Idemia thus began to partner with various state agencies to create the necessary infrastructure to close the security gap left by inefficient verification. While there had to be a paradigm shift to rethink remote verification, the building blocks already existed within vast databases maintained by none other than the state DMVs, the only authoritative issuer of identity on the state level. “There is no identity database better than the one that’s created based on the in-person proofing event that is done when you go to a DMV to prove your identity and get a driver’s license.”

This partnership has allowed Idemia to become a market leader in issuing trusted official credentials. To date, the company issues between 70 and 75 percent of physical driver’s licenses to DMVs in the United States. In addition to this Idemia leveraged its expertise in biometrics technology to join these physical driver’s licenses with biometric images maintained by the various DMVs.

“And the way we do that is by giving citizens or residents the ability to digitally request that the DMV effectively match their identity information which includes a biometric that we capture and send to match against the record that the DMV has in their system of record and provide a response of ‘yes’ or ‘no’ that there is an authoritative match,” said Thompson.

Tim Brown also believes that this has helped to raise the de-facto status of state DMVs to the authoritative identity issuer in the United States. “We now have the ability to get away from the traditional way of identity proofing whether it is through document authentication or similar means and reduce it more to a well-known function like face matching to a system of records of high-quality enrollment images,” Brown explains. “This allows us to sidestep the problematic capture of images from a device and trying to figure out if a document is authentic…The biometric side is well-tested. The NIST testing that the government does around establishing baselines and performance helps figure out that the person on the other side of the computer is who they are.”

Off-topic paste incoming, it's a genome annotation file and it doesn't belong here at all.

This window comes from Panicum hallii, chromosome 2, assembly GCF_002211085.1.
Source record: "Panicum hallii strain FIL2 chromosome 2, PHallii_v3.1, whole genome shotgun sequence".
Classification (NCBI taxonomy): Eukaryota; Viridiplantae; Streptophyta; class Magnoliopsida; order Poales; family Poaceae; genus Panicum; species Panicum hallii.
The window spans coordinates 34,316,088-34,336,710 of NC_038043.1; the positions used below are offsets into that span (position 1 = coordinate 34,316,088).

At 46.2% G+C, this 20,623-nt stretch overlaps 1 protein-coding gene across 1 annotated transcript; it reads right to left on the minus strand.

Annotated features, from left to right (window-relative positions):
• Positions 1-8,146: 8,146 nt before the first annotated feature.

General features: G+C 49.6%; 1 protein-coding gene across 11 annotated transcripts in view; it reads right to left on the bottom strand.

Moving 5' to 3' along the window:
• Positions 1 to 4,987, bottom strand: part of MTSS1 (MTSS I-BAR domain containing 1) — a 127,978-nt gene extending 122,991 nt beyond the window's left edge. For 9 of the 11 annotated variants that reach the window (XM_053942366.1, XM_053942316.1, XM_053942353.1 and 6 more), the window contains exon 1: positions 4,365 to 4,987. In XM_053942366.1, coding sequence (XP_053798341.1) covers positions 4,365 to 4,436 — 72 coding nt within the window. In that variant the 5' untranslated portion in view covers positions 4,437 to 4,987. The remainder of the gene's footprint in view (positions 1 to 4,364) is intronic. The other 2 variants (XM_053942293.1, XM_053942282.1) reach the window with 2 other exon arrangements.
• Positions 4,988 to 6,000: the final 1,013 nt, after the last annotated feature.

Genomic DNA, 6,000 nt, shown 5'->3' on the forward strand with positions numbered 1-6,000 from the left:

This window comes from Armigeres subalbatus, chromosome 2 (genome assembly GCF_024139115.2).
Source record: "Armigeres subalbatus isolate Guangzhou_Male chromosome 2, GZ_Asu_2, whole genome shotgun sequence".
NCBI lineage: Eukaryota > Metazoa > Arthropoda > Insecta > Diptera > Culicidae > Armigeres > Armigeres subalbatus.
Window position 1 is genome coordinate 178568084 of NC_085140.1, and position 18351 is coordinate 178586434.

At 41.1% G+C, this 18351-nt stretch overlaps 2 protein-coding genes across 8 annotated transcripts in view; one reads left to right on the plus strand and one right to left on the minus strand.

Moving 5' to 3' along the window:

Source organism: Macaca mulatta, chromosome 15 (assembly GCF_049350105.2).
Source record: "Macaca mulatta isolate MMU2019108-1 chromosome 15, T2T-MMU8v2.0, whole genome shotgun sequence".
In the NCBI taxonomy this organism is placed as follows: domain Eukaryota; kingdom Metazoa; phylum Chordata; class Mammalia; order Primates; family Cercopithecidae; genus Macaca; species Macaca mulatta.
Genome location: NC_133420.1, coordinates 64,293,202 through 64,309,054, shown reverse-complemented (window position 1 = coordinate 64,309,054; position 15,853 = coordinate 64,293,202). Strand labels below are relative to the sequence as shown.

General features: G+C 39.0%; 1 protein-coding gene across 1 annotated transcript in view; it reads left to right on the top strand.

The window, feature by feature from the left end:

Idemia’s ongoing partnerships are already yielding positive results, especially in Oklahoma and Arizona. Oklahoma was the first state to adopt an official digital ID, called the Oklahoma Digital Mobile ID.

“That’s where we started to enable digital citizens in the state with a state-signed digital credential,” Brown says. “It was the first state to launch that, aligned with the international standard for mobile driver’s license (mDL). As soon as we started getting this into the hands and onto the devices of people in Oklahoma that wanted it, the state had ways to deliver benefits directly and in a remote fashion with the same level of confidence and trust of an in-person transaction.”

Thompson added that this also allowed Oklahoma to identify unemployment fraud on time. “During the pandemic, their unemployment agency was starting to see the ramp-up in fraud and they wanted stronger solutions quickly to be integrated. And they already had Idemia’s ID fabric, which is the enabling technology that connects to the state system of record, leveraging that to verify identity upfront on an unemployment application. We have done hundreds of thousands of those transactions now with no known fraud and it strongly gates the application process upfront and prevents people from manipulating data to file a false claim.”

With the underlying issues little closer to resolution than when the pandemic began, the market for remote biometric identity verification in the public sector is likely to remain strong for the foreseeable future.